Canning 101: Sweet Cherries for Winter Days

Written by Cheryl of Backseat Gourmet

My Baba was the canning and preserving queen. It wasn’t a fun, retro thing for her. It was about survival. And survival meant more than enough food to make it through the winter. It also meant a little bit of sunshine on a cold, harsh winter’s day on the Prairies. For her, that sunshine came in the form of canned fruit.

Her root cellar was filled with more than enough food for two people and any visitors. On one special shelf were jars of jams, obviously, but also jars of canned berries and cherries that grew in her garden. With a significant sweet tooth Baba’s fruit was more like an excellent pancake syrup.

I’ve adapted her canned fruit concept and lightened things up. I’ve also added more fruits to my repertoire, and taken some out. Canned strawberries are actually quite mushy, so I prefer alternative methods of preserving their goodness long term. Now I take advantage of the stone fruit that comes out of British Columbia, our neighbouring province.

Sure, you can make loads of jam with all those peaches, apricots, cherries, and plums. But a girl can only eat so much toast. Of late, I’ve really been enjoying the whole fruit in a light syrup. Cracked open in January, spooned on ice cream or oatmeal, or eaten straight, they are indeed a taste of summer sunshine.

(all photos by Cheryl)

This method does not cook the cherries before canning. I prefer the firmness of the canned cherries so I skip the pre-cooking. If you would like a softer cherry, cook the cherries with the water and sugar for 5 minutes before proceeding with canning steps.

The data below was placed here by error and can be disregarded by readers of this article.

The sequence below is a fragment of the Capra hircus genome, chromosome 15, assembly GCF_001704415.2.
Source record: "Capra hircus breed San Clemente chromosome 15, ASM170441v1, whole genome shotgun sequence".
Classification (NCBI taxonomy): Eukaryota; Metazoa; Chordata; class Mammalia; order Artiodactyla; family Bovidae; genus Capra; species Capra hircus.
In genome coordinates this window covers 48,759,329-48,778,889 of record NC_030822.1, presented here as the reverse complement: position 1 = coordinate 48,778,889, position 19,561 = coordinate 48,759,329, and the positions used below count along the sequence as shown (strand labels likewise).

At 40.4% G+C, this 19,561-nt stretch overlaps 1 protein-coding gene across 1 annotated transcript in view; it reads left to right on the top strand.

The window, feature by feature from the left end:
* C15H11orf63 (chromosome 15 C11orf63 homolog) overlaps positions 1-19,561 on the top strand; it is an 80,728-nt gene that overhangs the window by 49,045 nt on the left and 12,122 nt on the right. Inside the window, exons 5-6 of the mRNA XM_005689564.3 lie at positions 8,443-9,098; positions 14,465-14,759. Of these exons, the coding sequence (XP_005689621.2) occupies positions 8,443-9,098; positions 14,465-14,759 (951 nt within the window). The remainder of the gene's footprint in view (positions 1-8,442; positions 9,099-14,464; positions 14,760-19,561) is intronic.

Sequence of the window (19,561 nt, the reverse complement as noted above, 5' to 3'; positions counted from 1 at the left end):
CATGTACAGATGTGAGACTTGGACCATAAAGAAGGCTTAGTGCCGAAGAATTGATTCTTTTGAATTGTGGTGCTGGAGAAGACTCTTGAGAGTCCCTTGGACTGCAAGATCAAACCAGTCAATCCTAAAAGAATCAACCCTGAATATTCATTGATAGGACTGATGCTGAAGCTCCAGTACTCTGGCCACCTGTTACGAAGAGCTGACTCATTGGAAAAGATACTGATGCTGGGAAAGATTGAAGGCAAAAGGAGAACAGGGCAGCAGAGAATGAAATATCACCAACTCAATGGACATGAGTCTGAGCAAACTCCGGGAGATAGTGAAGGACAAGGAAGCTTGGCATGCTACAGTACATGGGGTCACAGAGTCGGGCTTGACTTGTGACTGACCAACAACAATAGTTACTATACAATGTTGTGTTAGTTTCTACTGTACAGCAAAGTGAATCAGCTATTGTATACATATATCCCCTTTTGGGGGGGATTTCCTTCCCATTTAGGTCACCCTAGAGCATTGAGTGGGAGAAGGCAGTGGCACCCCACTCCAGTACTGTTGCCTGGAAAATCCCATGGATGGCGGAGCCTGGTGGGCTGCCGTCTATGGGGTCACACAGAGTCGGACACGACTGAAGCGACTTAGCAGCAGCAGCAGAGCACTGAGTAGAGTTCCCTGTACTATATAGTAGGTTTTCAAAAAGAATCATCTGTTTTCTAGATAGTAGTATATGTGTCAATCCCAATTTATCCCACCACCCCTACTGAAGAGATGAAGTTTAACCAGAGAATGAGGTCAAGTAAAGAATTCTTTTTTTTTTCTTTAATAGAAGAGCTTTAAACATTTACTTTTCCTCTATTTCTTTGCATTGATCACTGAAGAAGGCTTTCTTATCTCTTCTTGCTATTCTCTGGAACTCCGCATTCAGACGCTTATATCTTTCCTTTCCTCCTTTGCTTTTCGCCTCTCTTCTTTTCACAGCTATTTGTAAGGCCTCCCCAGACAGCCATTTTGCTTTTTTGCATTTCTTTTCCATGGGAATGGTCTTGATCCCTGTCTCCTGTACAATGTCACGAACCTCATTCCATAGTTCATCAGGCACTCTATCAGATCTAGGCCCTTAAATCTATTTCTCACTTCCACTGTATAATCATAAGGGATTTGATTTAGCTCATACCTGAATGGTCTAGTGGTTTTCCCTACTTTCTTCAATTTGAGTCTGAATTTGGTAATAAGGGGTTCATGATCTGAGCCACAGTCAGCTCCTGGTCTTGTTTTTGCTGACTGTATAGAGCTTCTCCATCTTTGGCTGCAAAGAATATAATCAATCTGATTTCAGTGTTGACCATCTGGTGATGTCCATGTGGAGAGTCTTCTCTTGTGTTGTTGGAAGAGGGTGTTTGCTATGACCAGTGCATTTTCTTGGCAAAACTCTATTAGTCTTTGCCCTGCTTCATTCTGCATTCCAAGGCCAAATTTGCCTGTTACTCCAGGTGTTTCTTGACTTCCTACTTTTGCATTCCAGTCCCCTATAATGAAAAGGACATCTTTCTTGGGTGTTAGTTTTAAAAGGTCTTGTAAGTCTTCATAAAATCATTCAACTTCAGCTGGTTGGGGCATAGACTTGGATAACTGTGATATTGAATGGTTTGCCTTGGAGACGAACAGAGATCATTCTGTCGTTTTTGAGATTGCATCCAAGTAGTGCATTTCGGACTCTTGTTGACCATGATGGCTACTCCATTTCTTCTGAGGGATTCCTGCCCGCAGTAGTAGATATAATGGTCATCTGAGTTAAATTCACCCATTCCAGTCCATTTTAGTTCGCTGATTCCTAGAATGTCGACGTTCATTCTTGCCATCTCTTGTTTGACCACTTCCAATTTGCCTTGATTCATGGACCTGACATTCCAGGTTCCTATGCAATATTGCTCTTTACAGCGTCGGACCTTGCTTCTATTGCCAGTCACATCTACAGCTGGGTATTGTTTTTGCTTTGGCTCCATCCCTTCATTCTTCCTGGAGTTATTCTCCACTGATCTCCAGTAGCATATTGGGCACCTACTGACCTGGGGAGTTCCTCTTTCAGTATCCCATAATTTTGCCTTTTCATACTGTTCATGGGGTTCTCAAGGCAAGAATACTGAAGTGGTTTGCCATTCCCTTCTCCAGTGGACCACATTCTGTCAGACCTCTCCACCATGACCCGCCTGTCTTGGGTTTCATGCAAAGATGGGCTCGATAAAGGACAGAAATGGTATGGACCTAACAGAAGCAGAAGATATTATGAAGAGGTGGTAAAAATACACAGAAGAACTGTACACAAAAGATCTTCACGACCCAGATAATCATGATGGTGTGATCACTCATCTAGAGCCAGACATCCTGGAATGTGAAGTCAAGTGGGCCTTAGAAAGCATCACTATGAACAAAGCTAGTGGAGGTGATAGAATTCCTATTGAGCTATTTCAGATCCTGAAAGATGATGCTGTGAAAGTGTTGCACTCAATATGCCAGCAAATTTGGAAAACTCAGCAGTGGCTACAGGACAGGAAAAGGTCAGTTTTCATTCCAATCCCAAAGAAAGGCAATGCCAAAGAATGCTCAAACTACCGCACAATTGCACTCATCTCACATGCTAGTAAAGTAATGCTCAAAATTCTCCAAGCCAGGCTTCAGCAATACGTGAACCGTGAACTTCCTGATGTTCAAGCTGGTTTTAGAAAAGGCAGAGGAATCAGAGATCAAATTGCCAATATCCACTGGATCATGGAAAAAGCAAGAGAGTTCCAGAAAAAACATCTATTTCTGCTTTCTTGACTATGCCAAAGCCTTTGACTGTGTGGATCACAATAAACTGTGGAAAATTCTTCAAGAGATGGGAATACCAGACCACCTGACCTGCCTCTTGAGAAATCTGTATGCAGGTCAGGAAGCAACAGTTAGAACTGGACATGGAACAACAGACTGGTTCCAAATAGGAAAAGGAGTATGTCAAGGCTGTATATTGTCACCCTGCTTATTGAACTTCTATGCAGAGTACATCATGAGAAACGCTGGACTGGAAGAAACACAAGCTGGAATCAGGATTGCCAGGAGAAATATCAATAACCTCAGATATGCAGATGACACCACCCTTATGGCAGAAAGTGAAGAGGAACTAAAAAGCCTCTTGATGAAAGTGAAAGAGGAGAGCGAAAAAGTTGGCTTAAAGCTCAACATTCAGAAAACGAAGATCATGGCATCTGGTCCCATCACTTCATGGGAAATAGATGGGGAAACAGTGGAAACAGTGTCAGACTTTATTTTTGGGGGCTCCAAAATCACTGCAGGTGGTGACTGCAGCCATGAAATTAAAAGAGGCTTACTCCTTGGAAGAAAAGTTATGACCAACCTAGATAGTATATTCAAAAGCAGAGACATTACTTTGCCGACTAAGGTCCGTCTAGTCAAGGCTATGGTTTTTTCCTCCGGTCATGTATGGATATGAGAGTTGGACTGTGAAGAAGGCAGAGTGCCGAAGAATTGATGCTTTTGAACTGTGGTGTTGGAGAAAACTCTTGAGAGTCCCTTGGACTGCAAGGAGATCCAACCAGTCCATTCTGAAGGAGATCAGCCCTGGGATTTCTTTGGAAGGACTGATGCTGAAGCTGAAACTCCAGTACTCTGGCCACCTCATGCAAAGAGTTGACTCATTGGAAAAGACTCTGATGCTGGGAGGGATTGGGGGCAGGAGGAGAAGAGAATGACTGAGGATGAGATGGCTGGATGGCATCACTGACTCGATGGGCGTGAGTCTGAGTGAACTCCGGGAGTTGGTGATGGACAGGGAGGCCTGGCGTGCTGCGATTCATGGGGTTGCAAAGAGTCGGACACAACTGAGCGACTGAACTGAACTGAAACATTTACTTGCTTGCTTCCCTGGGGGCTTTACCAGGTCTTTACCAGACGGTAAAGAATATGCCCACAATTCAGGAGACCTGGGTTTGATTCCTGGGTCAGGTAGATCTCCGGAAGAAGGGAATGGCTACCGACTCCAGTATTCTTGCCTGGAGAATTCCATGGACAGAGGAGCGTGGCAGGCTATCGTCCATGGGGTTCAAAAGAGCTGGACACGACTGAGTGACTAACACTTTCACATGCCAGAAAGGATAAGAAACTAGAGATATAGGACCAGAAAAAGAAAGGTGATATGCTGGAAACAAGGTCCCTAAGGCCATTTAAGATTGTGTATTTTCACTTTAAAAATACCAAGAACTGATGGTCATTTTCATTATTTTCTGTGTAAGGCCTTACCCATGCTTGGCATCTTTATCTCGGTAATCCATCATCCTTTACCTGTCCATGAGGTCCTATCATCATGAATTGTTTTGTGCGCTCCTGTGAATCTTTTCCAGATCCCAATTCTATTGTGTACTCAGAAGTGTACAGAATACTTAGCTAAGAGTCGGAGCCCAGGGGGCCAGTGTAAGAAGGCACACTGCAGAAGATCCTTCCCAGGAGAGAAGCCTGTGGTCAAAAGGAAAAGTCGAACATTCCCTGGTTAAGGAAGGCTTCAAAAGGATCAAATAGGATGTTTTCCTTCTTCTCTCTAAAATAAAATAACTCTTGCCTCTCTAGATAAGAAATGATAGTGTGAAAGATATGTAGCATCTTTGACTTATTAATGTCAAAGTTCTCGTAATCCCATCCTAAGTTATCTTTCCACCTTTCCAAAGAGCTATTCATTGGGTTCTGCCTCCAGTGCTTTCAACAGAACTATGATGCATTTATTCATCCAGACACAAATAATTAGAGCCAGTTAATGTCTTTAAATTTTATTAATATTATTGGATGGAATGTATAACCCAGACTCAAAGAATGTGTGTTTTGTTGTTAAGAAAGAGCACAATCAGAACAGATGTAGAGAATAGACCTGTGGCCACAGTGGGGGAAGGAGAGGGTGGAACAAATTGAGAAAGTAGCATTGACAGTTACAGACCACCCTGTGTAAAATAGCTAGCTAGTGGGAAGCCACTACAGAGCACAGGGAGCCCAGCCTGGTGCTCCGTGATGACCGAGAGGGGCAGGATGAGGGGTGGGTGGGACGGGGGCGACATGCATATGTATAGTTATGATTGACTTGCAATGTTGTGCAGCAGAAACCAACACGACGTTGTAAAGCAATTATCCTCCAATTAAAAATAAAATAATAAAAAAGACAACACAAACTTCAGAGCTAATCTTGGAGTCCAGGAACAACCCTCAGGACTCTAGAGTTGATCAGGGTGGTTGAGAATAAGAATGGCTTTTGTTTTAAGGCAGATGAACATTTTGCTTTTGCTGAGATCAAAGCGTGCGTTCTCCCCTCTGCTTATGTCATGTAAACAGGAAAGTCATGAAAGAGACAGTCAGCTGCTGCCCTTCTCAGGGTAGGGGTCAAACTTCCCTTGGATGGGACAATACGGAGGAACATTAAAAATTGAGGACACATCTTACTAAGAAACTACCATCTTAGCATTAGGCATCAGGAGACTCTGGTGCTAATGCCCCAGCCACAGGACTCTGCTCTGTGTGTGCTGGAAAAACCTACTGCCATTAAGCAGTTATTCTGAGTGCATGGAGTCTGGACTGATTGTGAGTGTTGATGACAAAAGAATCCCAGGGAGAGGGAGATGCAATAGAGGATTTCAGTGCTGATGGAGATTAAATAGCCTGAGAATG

This recipe is also focuses on sweet, rather than sour cherries. Sour cherries are great for pie filling, but not eating straight up.

Canned Cherries

(Please refer to our post on canning/preserving basics to get the low down on sterilization and cleanliness in the preserving process.)

  • 2 pounds sweet cherries (Rainier, Bing, or other sweet variety)
  • 4 cups water
  • 1 1/2 cup – 2 cups sugar
  • vanilla beans, almond extract (optional)

1. Wash and pit your cherries. You can use a cherry pitter or simply cut the cherries in half to remove the pit. Do this over a large bowl to capture any juices.

2. Combine the water and sugar in a large saucepan. Stir and bring to a boil to dissolve the sugar. Keep hot (but not boiling) while you prep your jars.

3. Ensure your jars are clean, sterilized, and hot. (Adding hot syrup to a cold jar may cause the jar to shatter!) With clean hands, stuff as many cherries as you can into each jar. How many you get in each jar will depend on the size of the jar and cherry. I managed to get about 16-20 Rainier cherries in each 250 mL jar. Fill to 2 cm below the rim.

4. If you want to add vanilla to your cherries, cut some 1 inch pieces of whole vanilla bean.  Add to the desired jars.  Alternatively, you could add a drop or two of almond extract to the cherries.

5. Fill each jar with the hot syrup, stopping 1 cm from the rim of the jar. With a clean, hot, wet cloth, wipe the rims of the jars and place the sealers and lids on top. Tighten with your hands.

6. Process in a boiling water bath for 15 minutes.

7. Remove from the water bath, let cool, and listen for the pops. To let the full flavours develop let the jars rest a few weeks before digging in. Of course, refrigerate any jars that do not seal and enjoy immediately.

What is your favourite way to preserve the sunshine?

About Cheryl